In any case, we need not pay attention to Gricean intentions, which are subject only to potential and not actual modifications of the nervous system.
>Intention/Grice, >Intentionality/Grice.
I 65
VsMillikan: one could object that you could have reasons for an action without these reasons being activated in the anatomy. Millikan: if I stop believing something, I will refrain from certain actions.
Gricean Intentions/Millikan: the only interesting question is whether they are realised actually inside while one is speaking.
E.g. Millikan: the Sergeant says: "When I say 'stop' the next time, do not stop!"
A similar example is given by Bennett.
Problem: the training was so effective that the soldier did not manage to stop.

Millikan I
R. G. Millikan
Language, Thought, and Other Biological Categories: New Foundations for Realism Cambridge 1987

Millikan II
Ruth Millikan
"Varieties of Purposive Behavior", in: Anthropomorphism, Anecdotes, and Animals, R. W. Mitchell, N. S. Thomspon and H. L. Miles (Eds.) Albany 1997, pp. 189-1967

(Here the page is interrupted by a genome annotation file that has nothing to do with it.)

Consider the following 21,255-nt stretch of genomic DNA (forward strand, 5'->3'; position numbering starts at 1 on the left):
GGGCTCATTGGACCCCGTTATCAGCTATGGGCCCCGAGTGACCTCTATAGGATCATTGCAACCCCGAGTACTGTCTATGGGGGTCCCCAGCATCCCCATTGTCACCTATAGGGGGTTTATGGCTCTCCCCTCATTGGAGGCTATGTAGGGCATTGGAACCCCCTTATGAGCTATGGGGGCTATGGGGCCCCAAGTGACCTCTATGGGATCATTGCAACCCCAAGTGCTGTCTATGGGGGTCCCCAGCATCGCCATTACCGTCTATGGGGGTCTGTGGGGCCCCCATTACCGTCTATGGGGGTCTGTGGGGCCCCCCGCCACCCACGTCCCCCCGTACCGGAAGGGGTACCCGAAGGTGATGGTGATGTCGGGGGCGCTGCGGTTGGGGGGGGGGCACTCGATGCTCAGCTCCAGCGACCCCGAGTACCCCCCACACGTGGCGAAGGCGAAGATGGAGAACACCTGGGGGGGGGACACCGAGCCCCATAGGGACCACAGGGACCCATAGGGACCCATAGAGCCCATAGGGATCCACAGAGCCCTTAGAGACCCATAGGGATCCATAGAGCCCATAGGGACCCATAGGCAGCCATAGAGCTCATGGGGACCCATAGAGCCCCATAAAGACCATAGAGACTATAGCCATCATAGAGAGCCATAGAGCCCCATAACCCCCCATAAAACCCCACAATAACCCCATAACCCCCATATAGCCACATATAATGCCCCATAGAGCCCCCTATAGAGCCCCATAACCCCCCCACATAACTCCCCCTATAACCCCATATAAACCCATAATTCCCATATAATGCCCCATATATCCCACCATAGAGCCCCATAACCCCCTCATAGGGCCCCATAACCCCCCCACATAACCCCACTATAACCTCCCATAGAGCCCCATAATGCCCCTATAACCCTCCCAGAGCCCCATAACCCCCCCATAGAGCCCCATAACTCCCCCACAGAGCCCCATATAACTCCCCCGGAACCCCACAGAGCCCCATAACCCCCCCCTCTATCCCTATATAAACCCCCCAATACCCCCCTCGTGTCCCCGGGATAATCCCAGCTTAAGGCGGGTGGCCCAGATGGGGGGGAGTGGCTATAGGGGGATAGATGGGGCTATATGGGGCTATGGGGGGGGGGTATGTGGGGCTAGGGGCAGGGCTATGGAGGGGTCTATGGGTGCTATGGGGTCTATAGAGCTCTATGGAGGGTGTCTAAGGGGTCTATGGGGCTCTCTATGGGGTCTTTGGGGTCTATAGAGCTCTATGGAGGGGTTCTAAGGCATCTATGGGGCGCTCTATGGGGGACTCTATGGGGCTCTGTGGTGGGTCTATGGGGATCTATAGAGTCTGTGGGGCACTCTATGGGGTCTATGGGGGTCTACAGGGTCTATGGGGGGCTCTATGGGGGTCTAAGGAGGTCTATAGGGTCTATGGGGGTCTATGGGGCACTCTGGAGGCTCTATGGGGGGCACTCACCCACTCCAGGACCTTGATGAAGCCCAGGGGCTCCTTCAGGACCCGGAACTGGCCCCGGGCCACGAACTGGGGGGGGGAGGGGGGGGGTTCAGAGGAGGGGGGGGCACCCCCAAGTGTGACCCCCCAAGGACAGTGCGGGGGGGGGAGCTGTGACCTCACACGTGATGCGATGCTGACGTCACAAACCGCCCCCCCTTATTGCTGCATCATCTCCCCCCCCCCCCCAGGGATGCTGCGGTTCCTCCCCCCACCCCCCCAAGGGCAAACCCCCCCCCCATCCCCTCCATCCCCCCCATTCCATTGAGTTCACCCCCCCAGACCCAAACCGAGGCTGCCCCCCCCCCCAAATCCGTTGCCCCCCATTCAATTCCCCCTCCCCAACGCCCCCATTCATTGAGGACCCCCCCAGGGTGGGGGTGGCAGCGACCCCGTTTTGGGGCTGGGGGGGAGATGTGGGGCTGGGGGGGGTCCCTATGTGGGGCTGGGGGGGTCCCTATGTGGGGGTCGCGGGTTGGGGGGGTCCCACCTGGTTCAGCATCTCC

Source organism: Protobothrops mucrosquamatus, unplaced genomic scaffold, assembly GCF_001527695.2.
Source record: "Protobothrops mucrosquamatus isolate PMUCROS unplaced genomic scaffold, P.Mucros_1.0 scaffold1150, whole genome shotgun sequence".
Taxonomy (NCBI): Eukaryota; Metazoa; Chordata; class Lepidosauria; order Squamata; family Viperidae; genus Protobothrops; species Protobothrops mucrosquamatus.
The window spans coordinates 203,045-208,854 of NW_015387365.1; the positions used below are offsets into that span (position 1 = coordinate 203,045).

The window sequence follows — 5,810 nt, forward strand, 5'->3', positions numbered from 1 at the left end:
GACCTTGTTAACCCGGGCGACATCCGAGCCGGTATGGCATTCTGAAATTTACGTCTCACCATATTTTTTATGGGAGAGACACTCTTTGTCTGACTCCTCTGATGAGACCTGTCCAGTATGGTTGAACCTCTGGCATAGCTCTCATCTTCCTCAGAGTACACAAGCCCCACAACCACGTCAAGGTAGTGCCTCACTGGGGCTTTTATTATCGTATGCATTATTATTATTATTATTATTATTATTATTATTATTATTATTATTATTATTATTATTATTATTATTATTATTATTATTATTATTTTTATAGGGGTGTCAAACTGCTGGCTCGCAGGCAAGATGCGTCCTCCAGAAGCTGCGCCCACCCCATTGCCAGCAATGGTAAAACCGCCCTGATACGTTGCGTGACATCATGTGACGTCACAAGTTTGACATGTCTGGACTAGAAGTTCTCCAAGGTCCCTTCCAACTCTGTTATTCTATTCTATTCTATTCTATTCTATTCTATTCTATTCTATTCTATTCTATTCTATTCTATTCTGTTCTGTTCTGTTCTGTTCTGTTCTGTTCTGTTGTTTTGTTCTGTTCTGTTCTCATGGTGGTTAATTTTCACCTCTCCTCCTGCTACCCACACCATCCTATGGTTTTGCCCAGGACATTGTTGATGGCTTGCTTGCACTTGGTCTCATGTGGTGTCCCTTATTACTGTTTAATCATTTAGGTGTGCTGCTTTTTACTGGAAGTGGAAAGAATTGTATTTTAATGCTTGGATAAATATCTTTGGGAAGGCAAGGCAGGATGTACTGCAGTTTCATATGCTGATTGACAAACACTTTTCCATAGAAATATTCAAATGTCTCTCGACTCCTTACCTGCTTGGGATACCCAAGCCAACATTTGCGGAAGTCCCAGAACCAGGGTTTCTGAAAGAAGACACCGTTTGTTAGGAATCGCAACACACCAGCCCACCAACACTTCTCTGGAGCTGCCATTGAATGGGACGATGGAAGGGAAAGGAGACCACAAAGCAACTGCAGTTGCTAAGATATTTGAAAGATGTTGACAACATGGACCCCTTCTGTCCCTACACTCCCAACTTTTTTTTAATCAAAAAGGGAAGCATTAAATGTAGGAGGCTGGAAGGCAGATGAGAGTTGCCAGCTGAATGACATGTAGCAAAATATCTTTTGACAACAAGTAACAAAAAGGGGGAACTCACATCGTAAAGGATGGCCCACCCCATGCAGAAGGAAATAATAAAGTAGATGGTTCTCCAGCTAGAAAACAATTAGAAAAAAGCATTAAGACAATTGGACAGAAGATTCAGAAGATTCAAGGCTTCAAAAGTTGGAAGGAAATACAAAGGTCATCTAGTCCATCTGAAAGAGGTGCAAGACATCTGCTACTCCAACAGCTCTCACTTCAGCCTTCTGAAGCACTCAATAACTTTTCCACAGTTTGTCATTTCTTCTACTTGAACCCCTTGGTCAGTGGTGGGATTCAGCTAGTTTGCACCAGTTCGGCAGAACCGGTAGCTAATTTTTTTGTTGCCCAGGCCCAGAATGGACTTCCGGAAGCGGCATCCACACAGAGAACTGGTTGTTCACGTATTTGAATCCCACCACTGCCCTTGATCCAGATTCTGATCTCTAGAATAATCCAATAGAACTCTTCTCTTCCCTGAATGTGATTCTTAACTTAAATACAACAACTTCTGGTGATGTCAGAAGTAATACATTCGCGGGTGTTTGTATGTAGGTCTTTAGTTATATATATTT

In
Der Geist der Tiere, D Perler/M. Wild Frankfurt/M. 2005

Meaning Armstrong I 116
Utterance meaning/Armstrong: The utterance of "John will not come" is a reliable sign that I just think that.
I 117
Meaning: Then meanings are mere abstractions from each of the designated expressions of things. (i.e., B = Ref) But Armstrong: meaning is not the same as reference.
I 117
Theory: utterances of sentences in the communication situation are exactly in the same sense characters as black clouds are a sign of rain. >Natural meaning.

Armstrong I
David M. Armstrong
Meaning and Communication, The Philosophical Review 80, 1971, pp. 427-447
In
Handlung, Kommunikation, Bedeutung, Georg Meggle Frankfurt/M. 1979

Armstrong II (a)
David M. Armstrong
Dispositions as Categorical States
In
Dispositions, Tim Crane London New York 1996

Armstrong II (b)
David M. Armstrong
Place’ s and Armstrong’ s Views Compared and Contrasted
In
Dispositions, Tim Crane London New York 1996

Armstrong II (c)
David M. Armstrong
In
Dispositions, Tim Crane London New York 1996

Armstrong II (d)
David M. Armstrong
Second Reply to Martin London New York 1996

Armstrong III
D. Armstrong
What is a Law of Nature? Cambridge 1983

Meaning Grice I 2 ff
Meaning/drawing/photography: the photo with Mr. X in an obvious position with Mrs Y did not mean anything! The drawing with the same object meant something. (>Intention).
I 4